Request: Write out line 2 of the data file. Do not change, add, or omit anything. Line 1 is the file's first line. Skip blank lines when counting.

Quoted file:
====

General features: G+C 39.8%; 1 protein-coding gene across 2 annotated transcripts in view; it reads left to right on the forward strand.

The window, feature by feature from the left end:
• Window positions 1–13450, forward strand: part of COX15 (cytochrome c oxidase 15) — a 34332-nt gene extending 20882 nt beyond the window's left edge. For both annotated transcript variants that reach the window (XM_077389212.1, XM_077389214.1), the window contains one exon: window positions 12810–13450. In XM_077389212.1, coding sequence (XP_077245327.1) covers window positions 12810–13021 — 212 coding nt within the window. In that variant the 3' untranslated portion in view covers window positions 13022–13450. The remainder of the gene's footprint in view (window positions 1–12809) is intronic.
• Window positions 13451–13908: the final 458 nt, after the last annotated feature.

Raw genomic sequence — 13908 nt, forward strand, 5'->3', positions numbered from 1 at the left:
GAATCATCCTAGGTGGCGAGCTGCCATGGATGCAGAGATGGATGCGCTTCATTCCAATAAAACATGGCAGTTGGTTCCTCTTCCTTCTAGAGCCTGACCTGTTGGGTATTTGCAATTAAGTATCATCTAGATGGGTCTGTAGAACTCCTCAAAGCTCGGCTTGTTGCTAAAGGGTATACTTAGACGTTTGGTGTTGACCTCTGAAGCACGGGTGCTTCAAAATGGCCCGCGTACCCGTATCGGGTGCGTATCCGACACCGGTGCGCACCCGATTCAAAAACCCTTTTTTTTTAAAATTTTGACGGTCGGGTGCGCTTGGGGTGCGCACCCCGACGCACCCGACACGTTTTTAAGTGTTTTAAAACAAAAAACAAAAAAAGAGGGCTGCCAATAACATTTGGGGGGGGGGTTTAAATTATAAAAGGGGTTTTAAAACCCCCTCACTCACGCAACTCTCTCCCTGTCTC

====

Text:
The window, feature by feature from the left end: